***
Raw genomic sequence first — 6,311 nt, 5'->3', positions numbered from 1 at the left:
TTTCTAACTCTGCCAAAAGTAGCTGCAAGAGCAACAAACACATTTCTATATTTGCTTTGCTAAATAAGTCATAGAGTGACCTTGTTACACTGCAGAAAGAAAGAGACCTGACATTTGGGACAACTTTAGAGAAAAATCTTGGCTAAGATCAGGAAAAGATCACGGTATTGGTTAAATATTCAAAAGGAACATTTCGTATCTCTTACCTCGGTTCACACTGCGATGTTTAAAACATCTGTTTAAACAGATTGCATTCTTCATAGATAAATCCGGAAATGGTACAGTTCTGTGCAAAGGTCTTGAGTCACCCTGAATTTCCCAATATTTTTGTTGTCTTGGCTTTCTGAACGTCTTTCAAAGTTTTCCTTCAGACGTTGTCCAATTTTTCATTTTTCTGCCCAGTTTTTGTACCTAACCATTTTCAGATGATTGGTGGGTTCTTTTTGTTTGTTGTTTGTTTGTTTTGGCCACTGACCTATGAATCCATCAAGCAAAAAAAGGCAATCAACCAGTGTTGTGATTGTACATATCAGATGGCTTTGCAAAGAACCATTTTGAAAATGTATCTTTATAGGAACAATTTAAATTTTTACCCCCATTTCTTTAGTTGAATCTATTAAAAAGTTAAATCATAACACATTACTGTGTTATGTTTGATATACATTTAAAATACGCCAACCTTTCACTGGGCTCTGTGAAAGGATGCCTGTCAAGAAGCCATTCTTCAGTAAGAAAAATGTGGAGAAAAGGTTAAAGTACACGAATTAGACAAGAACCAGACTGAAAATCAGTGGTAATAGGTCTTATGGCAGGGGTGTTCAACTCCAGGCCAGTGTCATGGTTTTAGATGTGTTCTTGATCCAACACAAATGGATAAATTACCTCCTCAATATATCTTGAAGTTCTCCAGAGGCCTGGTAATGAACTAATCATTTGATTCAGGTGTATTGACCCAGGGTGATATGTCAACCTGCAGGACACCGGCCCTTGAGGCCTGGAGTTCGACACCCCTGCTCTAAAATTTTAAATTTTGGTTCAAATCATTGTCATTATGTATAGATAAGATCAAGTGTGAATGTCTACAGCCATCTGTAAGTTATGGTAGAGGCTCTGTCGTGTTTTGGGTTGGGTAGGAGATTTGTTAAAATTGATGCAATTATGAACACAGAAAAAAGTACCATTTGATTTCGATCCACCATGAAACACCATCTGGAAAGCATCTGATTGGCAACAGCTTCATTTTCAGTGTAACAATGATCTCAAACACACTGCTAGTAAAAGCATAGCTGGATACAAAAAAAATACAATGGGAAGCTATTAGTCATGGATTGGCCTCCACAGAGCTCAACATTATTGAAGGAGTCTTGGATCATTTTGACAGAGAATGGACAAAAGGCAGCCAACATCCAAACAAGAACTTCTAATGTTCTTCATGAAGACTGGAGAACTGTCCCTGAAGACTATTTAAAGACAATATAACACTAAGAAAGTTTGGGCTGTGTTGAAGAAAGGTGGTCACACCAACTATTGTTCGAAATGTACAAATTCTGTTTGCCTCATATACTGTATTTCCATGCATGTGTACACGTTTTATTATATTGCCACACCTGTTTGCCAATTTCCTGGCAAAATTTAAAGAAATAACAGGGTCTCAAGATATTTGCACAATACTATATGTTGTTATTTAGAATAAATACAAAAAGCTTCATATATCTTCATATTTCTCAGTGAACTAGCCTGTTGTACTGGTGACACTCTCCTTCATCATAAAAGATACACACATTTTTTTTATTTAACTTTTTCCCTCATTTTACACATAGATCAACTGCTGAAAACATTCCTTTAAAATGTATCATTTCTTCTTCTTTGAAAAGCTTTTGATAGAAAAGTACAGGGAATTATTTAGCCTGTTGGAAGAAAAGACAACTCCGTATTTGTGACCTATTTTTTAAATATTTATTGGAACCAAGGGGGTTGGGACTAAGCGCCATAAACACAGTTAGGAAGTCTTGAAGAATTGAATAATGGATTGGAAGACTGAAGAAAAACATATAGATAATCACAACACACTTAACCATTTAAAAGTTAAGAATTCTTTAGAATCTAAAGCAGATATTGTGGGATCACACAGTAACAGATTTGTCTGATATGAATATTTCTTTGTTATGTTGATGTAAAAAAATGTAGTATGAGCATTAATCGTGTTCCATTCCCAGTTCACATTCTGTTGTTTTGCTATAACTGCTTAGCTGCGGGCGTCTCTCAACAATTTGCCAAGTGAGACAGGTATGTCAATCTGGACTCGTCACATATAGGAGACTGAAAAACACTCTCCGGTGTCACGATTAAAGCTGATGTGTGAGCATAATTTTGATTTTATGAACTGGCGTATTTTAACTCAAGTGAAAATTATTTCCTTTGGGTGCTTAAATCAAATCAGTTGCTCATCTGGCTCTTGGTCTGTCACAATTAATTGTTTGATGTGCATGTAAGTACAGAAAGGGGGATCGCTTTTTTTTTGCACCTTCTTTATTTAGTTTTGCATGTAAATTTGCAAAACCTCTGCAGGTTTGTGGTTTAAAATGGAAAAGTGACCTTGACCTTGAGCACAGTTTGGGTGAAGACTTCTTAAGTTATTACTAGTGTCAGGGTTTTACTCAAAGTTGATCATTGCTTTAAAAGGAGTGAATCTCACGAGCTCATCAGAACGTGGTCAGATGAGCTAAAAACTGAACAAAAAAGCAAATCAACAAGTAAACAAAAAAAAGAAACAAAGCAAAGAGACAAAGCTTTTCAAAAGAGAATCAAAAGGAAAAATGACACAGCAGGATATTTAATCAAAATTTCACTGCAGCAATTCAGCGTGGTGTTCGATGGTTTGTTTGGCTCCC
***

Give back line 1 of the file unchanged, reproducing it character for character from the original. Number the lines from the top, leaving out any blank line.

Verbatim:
Raw genomic sequence first — 6,311 nt, 5'->3', positions numbered from 1 at the left: